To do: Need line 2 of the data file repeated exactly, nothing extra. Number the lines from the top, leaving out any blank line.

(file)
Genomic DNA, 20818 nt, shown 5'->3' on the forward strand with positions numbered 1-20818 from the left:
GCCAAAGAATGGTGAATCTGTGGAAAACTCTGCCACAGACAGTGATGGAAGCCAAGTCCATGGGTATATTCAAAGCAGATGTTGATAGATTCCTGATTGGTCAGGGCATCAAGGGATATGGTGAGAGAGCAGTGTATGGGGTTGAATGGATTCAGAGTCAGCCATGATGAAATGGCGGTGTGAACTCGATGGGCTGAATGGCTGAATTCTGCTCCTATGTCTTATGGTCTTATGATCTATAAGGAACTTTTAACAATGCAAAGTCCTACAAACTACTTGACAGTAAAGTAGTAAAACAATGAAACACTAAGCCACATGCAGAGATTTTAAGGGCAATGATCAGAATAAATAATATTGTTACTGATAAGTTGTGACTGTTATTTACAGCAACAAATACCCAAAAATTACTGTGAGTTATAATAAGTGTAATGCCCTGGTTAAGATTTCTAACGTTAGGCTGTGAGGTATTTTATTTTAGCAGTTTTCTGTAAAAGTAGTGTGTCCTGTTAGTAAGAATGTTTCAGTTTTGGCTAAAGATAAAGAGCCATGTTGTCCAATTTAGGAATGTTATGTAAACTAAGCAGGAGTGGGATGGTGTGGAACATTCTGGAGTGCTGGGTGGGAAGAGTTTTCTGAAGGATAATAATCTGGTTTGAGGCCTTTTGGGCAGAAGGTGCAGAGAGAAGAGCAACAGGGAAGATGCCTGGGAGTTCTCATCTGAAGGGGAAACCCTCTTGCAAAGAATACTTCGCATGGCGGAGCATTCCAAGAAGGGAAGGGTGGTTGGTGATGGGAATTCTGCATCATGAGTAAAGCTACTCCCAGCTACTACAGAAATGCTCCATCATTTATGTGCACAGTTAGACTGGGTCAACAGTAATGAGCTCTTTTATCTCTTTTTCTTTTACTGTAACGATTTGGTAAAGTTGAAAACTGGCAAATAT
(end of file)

GCCAAAGAATGGTGAATCTGTGGAAAACTCTGCCACAGACAGTGATGGAAGCCAAGTCCATGGGTATATTCAAAGCAGATGTTGATAGATTCCTGATTGGTCAGGGCATCAAGGGATATGGTGAGAGAGCAGTGTATGGGGTTGAATGGATTCAGAGTCAGCCATGATGAAATGGCGGTGTGAACTCGATGGGCTGAATGGCTGAATTCTGCTCCTATGTCTTATGGTCTTATGATCTATAAGGAACTTTTAACAATGCAAAGTCCTACAAACTACTTGACAGTAAAGTAGTAAAACAATGAAACACTAAGCCACATGCAGAGATTTTAAGGGCAATGATCAGAATAAATAATATTGTTACTGATAAGTTGTGACTGTTATTTACAGCAACAAATACCCAAAAATTACTGTGAGTTATAATAAGTGTAATGCCCTGGTTAAGATTTCTAACGTTAGGCTGTGAGGTATTTTATTTTAGCAGTTTTCTGTAAAAGTAGTGTGTCCTGTTAGTAAGAATGTTTCAGTTTTGGCTAAAGATAAAGAGCCATGTTGTCCAATTTAGGAATGTTATGTAAACTAAGCAGGAGTGGGATGGTGTGGAACATTCTGGAGTGCTGGGTGGGAAGAGTTTTCTGAAGGATAATAATCTGGTTTGAGGCCTTTTGGGCAGAAGGTGCAGAGAGAAGAGCAACAGGGAAGATGCCTGGGAGTTCTCATCTGAAGGGGAAACCCTCTTGCAAAGAATACTTCGCATGGCGGAGCATTCCAAGAAGGGAAGGGTGGTTGGTGATGGGAATTCTGCATCATGAGTAAAGCTACTCCCAGCTACTACAGAAATGCTCCATCATTTATGTGCACAGTTAGACTGGGTCAACAGTAATGAGCTCTTTTATCTCTTTTTCTTTTACTGTAACGATTTGGTAAAGTTGAAAACTGGCAAATAT